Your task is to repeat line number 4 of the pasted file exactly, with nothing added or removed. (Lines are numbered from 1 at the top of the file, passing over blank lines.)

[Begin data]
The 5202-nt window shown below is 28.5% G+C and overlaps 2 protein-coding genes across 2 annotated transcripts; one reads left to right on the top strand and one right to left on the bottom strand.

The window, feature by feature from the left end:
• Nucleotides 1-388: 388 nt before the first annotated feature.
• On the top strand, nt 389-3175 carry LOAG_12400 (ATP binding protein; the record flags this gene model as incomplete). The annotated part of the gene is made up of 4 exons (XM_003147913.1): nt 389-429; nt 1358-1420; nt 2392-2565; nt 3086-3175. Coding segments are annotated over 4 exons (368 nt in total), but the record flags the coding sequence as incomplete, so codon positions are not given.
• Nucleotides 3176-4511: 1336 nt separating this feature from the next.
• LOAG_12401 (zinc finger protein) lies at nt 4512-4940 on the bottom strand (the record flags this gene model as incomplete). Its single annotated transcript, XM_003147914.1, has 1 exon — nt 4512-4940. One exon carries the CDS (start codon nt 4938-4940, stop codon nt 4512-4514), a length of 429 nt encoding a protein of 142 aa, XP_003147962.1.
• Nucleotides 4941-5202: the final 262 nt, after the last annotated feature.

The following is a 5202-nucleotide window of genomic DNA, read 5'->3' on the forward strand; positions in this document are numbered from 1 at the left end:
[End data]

• On the top strand, nt 389-3175 carry LOAG_12400 (ATP binding protein; the record flags this gene model as incomplete). The annotated part of the gene is made up of 4 exons (XM_003147913.1): nt 389-429; nt 1358-1420; nt 2392-2565; nt 3086-3175. Coding segments are annotated over 4 exons (368 nt in total), but the record flags the coding sequence as incomplete, so codon positions are not given.